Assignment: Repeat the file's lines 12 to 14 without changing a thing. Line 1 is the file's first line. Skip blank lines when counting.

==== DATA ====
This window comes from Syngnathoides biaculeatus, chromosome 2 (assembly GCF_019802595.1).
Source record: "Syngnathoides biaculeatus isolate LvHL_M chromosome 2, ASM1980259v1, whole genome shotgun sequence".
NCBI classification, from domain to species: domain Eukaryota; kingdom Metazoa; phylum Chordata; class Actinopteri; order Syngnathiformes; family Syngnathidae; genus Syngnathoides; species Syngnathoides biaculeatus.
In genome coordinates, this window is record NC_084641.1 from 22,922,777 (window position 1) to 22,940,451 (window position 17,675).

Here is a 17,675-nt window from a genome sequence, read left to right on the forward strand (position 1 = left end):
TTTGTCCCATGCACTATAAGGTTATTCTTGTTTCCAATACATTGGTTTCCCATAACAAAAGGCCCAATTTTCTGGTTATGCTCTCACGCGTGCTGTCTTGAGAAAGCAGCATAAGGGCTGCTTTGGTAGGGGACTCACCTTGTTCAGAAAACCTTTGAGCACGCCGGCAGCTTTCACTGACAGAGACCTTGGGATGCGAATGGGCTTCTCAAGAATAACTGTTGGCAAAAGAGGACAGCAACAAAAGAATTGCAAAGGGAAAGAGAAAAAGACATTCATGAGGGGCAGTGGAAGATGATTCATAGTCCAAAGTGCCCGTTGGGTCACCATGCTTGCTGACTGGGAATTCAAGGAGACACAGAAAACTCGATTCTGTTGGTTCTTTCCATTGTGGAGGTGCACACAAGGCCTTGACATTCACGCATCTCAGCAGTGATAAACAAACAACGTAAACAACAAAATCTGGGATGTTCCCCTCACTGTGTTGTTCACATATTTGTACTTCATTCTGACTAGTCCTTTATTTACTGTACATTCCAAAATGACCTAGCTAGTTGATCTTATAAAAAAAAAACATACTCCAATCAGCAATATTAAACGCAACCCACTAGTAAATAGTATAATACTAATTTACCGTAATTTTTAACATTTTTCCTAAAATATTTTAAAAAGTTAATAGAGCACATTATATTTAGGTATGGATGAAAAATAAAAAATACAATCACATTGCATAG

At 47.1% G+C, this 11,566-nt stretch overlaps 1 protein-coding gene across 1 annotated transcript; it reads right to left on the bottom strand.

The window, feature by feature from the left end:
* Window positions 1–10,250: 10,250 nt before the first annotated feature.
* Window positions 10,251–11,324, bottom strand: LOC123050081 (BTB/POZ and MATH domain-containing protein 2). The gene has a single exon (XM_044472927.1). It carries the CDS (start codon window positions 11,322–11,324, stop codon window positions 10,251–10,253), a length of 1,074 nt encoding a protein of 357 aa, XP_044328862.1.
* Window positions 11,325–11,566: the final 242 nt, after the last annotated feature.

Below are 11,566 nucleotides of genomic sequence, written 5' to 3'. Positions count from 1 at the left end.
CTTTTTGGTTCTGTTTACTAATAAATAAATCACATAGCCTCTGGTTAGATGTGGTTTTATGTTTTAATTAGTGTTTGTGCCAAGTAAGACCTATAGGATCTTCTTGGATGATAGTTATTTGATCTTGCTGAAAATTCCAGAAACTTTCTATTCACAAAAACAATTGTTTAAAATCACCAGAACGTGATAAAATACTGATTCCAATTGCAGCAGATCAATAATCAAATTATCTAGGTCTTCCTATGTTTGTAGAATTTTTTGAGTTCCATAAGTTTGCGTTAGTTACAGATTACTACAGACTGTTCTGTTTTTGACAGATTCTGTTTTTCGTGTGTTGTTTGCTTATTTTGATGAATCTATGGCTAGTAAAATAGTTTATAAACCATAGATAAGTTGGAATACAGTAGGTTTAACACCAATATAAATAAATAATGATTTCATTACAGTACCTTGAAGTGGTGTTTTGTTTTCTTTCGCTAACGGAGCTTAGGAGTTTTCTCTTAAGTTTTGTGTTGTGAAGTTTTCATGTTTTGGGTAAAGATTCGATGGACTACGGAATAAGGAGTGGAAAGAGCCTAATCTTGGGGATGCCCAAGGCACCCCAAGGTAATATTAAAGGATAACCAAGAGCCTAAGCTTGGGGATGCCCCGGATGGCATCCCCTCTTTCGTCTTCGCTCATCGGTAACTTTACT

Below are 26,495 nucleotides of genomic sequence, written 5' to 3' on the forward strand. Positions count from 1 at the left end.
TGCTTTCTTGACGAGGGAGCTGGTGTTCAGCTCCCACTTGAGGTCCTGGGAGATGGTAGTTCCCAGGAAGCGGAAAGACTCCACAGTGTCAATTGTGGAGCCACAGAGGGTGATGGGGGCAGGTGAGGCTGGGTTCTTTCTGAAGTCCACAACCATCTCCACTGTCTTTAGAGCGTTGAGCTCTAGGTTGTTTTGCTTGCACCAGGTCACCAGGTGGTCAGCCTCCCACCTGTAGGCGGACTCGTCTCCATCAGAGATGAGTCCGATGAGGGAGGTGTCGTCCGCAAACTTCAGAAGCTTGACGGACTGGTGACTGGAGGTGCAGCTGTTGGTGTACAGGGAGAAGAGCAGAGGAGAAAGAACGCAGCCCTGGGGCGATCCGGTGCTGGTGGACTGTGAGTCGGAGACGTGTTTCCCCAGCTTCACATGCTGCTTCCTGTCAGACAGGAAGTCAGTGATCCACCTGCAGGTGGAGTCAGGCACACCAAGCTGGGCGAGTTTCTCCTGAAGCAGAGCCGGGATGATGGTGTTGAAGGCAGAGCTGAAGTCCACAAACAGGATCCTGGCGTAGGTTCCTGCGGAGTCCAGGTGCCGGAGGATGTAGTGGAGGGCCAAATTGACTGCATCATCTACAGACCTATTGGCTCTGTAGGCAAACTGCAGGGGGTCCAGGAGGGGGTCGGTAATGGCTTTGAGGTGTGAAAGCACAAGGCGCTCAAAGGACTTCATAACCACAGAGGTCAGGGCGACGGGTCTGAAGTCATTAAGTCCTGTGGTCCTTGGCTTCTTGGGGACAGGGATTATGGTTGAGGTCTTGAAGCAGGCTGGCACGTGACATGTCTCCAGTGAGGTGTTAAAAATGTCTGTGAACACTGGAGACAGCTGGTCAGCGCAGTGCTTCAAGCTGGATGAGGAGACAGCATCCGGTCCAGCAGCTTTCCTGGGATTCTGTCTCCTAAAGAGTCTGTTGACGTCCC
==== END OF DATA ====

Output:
Below are 11,566 nucleotides of genomic sequence, written 5' to 3'. Positions count from 1 at the left end.
CTTTTTGGTTCTGTTTACTAATAAATAAATCACATAGCCTCTGGTTAGATGTGGTTTTATGTTTTAATTAGTGTTTGTGCCAAGTAAGACCTATAGGATCTTCTTGGATGATAGTTATTTGATCTTGCTGAAAATTCCAGAAACTTTCTATTCACAAAAACAATTGTTTAAAATCACCAGAACGTGATAAAATACTGATTCCAATTGCAGCAGATCAATAATCAAATTATCTAGGTCTTCCTATGTTTGTAGAATTTTTTGAGTTCCATAAGTTTGCGTTAGTTACAGATTACTACAGACTGTTCTGTTTTTGACAGATTCTGTTTTTCGTGTGTTGTTTGCTTATTTTGATGAATCTATGGCTAGTAAAATAGTTTATAAACCATAGATAAGTTGGAATACAGTAGGTTTAACACCAATATAAATAAATAATGATTTCATTACAGTACCTTGAAGTGGTGTTTTGTTTTCTTTCGCTAACGGAGCTTAGGAGTTTTCTCTTAAGTTTTGTGTTGTGAAGTTTTCATGTTTTGGGTAAAGATTCGATGGACTACGGAATAAGGAGTGGAAAGAGCCTAATCTTGGGGATGCCCAAGGCACCCCAAGGTAATATTAAAGGATAACCAAGAGCCTAAGCTTGGGGATGCCCCGGATGGCATCCCCTCTTTCGTCTTCGCTCATCGGTAACTTTACT

Below are 26,495 nucleotides of genomic sequence, written 5' to 3' on the forward strand. Positions count from 1 at the left end.